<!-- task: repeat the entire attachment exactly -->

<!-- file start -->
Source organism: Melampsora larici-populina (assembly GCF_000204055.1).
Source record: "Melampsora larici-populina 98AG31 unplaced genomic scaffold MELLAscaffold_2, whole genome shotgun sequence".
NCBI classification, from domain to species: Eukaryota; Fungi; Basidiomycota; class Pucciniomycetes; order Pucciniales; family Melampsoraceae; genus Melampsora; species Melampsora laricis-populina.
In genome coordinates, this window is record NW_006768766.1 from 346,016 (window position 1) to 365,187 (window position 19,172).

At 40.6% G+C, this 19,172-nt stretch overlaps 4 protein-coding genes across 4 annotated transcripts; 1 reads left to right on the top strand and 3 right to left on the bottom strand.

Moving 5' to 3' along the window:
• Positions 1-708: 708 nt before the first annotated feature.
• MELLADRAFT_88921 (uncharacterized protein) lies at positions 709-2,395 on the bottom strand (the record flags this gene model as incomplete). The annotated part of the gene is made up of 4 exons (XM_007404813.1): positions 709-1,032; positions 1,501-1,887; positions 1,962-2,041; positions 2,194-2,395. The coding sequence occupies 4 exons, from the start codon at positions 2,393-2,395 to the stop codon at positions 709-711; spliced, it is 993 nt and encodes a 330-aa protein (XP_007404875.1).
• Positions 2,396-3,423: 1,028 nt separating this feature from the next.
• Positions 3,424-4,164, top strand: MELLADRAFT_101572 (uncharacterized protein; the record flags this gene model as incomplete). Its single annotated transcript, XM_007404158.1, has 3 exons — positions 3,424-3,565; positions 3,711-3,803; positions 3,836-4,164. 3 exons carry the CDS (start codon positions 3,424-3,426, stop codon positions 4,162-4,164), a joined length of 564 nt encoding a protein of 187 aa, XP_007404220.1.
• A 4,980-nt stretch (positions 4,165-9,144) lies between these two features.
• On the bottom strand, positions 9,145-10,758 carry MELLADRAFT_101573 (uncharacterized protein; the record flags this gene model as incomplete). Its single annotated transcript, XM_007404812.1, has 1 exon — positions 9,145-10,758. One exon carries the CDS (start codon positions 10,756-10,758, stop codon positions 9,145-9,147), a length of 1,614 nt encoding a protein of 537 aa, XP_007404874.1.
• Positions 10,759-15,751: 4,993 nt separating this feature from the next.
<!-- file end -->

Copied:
Source organism: Melampsora larici-populina (assembly GCF_000204055.1).
Source record: "Melampsora larici-populina 98AG31 unplaced genomic scaffold MELLAscaffold_2, whole genome shotgun sequence".
NCBI classification, from domain to species: Eukaryota; Fungi; Basidiomycota; class Pucciniomycetes; order Pucciniales; family Melampsoraceae; genus Melampsora; species Melampsora laricis-populina.
In genome coordinates, this window is record NW_006768766.1 from 346,016 (window position 1) to 365,187 (window position 19,172).

At 40.6% G+C, this 19,172-nt stretch overlaps 4 protein-coding genes across 4 annotated transcripts; 1 reads left to right on the top strand and 3 right to left on the bottom strand.

Moving 5' to 3' along the window:
• Positions 1-708: 708 nt before the first annotated feature.
• MELLADRAFT_88921 (uncharacterized protein) lies at positions 709-2,395 on the bottom strand (the record flags this gene model as incomplete). The annotated part of the gene is made up of 4 exons (XM_007404813.1): positions 709-1,032; positions 1,501-1,887; positions 1,962-2,041; positions 2,194-2,395. The coding sequence occupies 4 exons, from the start codon at positions 2,393-2,395 to the stop codon at positions 709-711; spliced, it is 993 nt and encodes a 330-aa protein (XP_007404875.1).
• Positions 2,396-3,423: 1,028 nt separating this feature from the next.
• Positions 3,424-4,164, top strand: MELLADRAFT_101572 (uncharacterized protein; the record flags this gene model as incomplete). Its single annotated transcript, XM_007404158.1, has 3 exons — positions 3,424-3,565; positions 3,711-3,803; positions 3,836-4,164. 3 exons carry the CDS (start codon positions 3,424-3,426, stop codon positions 4,162-4,164), a joined length of 564 nt encoding a protein of 187 aa, XP_007404220.1.
• A 4,980-nt stretch (positions 4,165-9,144) lies between these two features.
• On the bottom strand, positions 9,145-10,758 carry MELLADRAFT_101573 (uncharacterized protein; the record flags this gene model as incomplete). Its single annotated transcript, XM_007404812.1, has 1 exon — positions 9,145-10,758. One exon carries the CDS (start codon positions 10,756-10,758, stop codon positions 9,145-9,147), a length of 1,614 nt encoding a protein of 537 aa, XP_007404874.1.
• Positions 10,759-15,751: 4,993 nt separating this feature from the next.